The chest is designed to “hold and contain” air but not to “suck in or expel” air.
Sucking in air and expelling air is a function of the diaphragm and abdominal muscles.
The chest area is made up of a ribbed cage and is not designed to expand or contract so it is a very inefficient way of breathing while trying to run faster.
Breathing with the diaphragm/abdominal area is a much more efficient way of breathing because of 2 reasons:
- Less Muscle Tension – The abdominal area has no ribcage to prevent it from expanding and contracting so breathing with your stomach reduces a tremendous amount of unnecessary and unwanted muscular tension in the upper body.
- Full & Deep Breathe – The chest area can not expand as far and easily as the stomach because it is restricted by the rib cage so your breathes will always be “shallow” and “empty”. In other words, you can not truly “fill up” your lungs with air because your lungs can not expand completely. Breathing with the stomach allows complete expansion of the lungs thereby allowing you to fill up your lungs completely in each breathe.
In sports where you have quick spurts of speed such as in American football, soccer, basketball, etc. you “may be” able to get away with sloppy breathing (using the chest) but in endurance sports such as marathons, triathlons, tennis, etc. it is extremely critical that every breath you take is a full and complete breath that produces the least amount of muscular tension as possible.
This is why I recommend you learn how to breath using your diaphragm and abdominal area.
How To Incorporate Proper Body Positioning In Your Workout To Run Faster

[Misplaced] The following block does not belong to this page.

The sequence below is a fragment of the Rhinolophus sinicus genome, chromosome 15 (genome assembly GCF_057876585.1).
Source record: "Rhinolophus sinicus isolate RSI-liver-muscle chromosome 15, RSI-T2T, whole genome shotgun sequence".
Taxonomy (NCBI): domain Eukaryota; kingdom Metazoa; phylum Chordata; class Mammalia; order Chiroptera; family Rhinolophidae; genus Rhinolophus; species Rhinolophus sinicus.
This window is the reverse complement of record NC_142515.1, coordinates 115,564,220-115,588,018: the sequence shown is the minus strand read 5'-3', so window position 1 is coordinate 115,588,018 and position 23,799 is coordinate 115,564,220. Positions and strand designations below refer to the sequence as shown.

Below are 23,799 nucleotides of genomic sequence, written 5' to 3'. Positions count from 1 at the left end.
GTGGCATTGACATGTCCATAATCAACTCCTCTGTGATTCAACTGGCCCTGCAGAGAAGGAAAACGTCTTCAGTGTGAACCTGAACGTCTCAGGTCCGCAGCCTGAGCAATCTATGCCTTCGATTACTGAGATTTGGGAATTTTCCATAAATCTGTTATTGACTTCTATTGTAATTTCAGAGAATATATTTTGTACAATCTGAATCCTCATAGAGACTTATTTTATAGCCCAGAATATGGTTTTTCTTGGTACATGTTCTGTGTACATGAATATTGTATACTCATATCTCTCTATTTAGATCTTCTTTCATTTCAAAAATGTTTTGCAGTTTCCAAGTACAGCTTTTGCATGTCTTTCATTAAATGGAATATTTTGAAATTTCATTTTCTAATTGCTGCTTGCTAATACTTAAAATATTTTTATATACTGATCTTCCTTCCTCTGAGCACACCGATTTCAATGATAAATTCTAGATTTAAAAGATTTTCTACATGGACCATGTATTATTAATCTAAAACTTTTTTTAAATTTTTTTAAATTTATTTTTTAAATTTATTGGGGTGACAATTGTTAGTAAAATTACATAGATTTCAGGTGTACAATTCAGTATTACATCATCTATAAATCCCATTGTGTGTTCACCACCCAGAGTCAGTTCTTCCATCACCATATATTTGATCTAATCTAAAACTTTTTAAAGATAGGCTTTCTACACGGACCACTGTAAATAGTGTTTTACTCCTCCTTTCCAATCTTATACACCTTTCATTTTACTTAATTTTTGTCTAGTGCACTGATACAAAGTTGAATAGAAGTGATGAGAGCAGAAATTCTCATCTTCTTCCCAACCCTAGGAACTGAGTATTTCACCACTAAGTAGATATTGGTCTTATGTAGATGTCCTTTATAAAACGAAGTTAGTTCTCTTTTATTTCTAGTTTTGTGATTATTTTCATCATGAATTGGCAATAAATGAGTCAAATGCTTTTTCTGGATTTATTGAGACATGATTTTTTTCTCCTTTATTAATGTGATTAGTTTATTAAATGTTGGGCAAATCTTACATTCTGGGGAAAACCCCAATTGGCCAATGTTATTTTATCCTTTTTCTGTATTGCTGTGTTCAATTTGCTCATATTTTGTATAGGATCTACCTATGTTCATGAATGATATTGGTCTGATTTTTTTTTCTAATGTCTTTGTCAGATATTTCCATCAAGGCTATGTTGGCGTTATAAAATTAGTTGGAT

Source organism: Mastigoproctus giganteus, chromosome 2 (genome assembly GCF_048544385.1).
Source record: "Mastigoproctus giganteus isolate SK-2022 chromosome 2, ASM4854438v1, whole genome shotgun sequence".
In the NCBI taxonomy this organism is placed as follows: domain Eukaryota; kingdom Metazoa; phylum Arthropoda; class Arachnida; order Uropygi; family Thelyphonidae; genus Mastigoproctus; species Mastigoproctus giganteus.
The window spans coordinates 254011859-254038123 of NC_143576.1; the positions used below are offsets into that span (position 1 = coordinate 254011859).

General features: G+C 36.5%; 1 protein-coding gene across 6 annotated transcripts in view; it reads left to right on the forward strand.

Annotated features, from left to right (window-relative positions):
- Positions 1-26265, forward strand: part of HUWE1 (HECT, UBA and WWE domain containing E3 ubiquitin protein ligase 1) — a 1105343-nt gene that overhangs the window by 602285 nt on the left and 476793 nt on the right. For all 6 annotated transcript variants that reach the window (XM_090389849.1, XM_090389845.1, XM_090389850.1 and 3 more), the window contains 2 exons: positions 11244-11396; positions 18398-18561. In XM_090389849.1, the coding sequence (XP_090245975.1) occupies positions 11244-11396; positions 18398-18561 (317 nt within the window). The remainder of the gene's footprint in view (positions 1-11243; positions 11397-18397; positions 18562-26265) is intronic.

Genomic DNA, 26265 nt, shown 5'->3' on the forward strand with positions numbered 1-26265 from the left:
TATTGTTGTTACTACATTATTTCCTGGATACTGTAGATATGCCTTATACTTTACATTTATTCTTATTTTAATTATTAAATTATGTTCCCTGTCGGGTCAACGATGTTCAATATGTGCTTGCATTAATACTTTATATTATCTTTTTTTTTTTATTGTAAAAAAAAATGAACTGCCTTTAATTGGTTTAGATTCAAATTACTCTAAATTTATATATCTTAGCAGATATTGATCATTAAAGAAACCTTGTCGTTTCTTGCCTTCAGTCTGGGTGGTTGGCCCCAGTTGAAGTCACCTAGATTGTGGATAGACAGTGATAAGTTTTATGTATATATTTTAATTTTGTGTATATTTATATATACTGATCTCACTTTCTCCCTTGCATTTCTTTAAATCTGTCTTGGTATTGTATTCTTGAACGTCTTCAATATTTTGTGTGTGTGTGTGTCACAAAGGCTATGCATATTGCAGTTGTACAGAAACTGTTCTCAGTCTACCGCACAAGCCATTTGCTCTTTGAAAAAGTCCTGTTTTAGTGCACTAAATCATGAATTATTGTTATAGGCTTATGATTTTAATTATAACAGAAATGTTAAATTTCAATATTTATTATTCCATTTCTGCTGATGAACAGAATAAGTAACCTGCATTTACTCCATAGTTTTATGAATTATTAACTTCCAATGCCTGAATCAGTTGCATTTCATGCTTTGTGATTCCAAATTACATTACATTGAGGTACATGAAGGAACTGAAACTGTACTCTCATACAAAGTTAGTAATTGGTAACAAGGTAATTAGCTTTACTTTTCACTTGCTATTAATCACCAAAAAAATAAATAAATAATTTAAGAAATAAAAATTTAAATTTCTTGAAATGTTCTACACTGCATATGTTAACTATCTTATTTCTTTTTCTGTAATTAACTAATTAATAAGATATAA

Now that you understand about proper running mechanics, let’s now take a look at how to incorporate proper body positioning in your workout to run faster.
Do not be overwhelmed and think that you have to apply all the proper body positions in your tips to run faster immediately.
I recommend you use a step by step learning process called “small chunking”.
Small chunking is where you take the first concept or strategy that I previously shared with you that you can “easily and immediately” apply and use in your workout to run faster and practice it first.
Once you get the hang of one particular body position, then you can move on to the next “small chunk” or tips to run faster and work on applying it.
There is absolutely no need to “rush” your learning. You do not have to apply all the tips to run faster immediately, work on one new body positioning element each week or every other week and within 2-3 months, you will have applied all my body positioning tips to run faster in your speed training.
What Can I Do To Run Faster? – Summary
In this section, I have addressed your question of what can I do to run faster by showing you the various body positions that will improve your running mechanics and running techniques.
You should now have a better understanding of how to reduce any unnecessary and unwanted muscular tension and movements that will slow down your arm swings and leg strides.
You should also have a better understanding of how you can increase your speed simply by reducing body movements that eat up a lot of time to execute and how to get your body to work in harmony as one machine instead of independent body parts working together.
This was a long section but I hope that it has provided you with many solutions and insights to your question of, “How do I run faster and longer?”
Make sure you apply the tips to run faster that I have share with you in this section.
Don’t be one of those procrastinating athletes that read this section and think that they are great concepts but never apply them!
Remember, you get faster by practicing and training to run faster and not by thinking about running faster!
In the next section, I will give you more answers to, “How do I run faster and longer?” by increasing the strength of your legs.
- Go back to the previous section on “How Can I Run Faster With Speed Drills?“
- Go to the next section and learn the “Powerful Leg Workouts To Run Faster“